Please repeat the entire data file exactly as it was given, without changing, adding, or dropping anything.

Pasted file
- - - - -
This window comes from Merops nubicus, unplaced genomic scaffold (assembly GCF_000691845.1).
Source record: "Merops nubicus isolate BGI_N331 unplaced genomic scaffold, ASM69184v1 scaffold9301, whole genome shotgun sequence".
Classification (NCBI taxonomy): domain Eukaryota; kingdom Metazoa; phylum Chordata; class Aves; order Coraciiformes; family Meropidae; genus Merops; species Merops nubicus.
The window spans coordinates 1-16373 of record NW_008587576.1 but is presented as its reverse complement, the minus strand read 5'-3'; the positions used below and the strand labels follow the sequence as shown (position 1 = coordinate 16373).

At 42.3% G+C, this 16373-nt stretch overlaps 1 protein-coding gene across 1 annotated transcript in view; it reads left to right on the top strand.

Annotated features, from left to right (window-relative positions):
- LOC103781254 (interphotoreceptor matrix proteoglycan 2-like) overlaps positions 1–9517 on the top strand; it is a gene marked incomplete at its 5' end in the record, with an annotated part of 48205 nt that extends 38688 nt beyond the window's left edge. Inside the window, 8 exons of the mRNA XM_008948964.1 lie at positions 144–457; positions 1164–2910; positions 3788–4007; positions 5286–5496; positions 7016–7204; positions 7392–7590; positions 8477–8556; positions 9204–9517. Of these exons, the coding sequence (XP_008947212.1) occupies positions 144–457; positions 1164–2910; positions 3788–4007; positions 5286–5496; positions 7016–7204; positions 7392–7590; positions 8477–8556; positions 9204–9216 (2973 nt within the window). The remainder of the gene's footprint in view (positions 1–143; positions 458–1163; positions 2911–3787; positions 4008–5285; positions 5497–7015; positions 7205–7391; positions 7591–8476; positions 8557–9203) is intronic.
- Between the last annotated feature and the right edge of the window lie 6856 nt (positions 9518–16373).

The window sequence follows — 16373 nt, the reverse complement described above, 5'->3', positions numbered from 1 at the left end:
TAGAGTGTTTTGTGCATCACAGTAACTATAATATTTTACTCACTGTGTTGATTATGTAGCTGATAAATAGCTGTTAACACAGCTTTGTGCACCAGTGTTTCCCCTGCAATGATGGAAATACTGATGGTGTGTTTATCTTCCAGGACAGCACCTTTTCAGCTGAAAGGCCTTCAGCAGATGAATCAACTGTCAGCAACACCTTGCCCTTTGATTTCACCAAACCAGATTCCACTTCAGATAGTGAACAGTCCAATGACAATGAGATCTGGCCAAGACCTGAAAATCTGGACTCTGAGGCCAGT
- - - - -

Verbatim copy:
This window comes from Merops nubicus, unplaced genomic scaffold (assembly GCF_000691845.1).
Source record: "Merops nubicus isolate BGI_N331 unplaced genomic scaffold, ASM69184v1 scaffold9301, whole genome shotgun sequence".
Classification (NCBI taxonomy): domain Eukaryota; kingdom Metazoa; phylum Chordata; class Aves; order Coraciiformes; family Meropidae; genus Merops; species Merops nubicus.
The window spans coordinates 1-16373 of record NW_008587576.1 but is presented as its reverse complement, the minus strand read 5'-3'; the positions used below and the strand labels follow the sequence as shown (position 1 = coordinate 16373).

At 42.3% G+C, this 16373-nt stretch overlaps 1 protein-coding gene across 1 annotated transcript in view; it reads left to right on the top strand.

Annotated features, from left to right (window-relative positions):
- LOC103781254 (interphotoreceptor matrix proteoglycan 2-like) overlaps positions 1–9517 on the top strand; it is a gene marked incomplete at its 5' end in the record, with an annotated part of 48205 nt that extends 38688 nt beyond the window's left edge. Inside the window, 8 exons of the mRNA XM_008948964.1 lie at positions 144–457; positions 1164–2910; positions 3788–4007; positions 5286–5496; positions 7016–7204; positions 7392–7590; positions 8477–8556; positions 9204–9517. Of these exons, the coding sequence (XP_008947212.1) occupies positions 144–457; positions 1164–2910; positions 3788–4007; positions 5286–5496; positions 7016–7204; positions 7392–7590; positions 8477–8556; positions 9204–9216 (2973 nt within the window). The remainder of the gene's footprint in view (positions 1–143; positions 458–1163; positions 2911–3787; positions 4008–5285; positions 5497–7015; positions 7205–7391; positions 7591–8476; positions 8557–9203) is intronic.
- Between the last annotated feature and the right edge of the window lie 6856 nt (positions 9518–16373).

The window sequence follows — 16373 nt, the reverse complement described above, 5'->3', positions numbered from 1 at the left end:
TAGAGTGTTTTGTGCATCACAGTAACTATAATATTTTACTCACTGTGTTGATTATGTAGCTGATAAATAGCTGTTAACACAGCTTTGTGCACCAGTGTTTCCCCTGCAATGATGGAAATACTGATGGTGTGTTTATCTTCCAGGACAGCACCTTTTCAGCTGAAAGGCCTTCAGCAGATGAATCAACTGTCAGCAACACCTTGCCCTTTGATTTCACCAAACCAGATTCCACTTCAGATAGTGAACAGTCCAATGACAATGAGATCTGGCCAAGACCTGAAAATCTGGACTCTGAGGCCAGT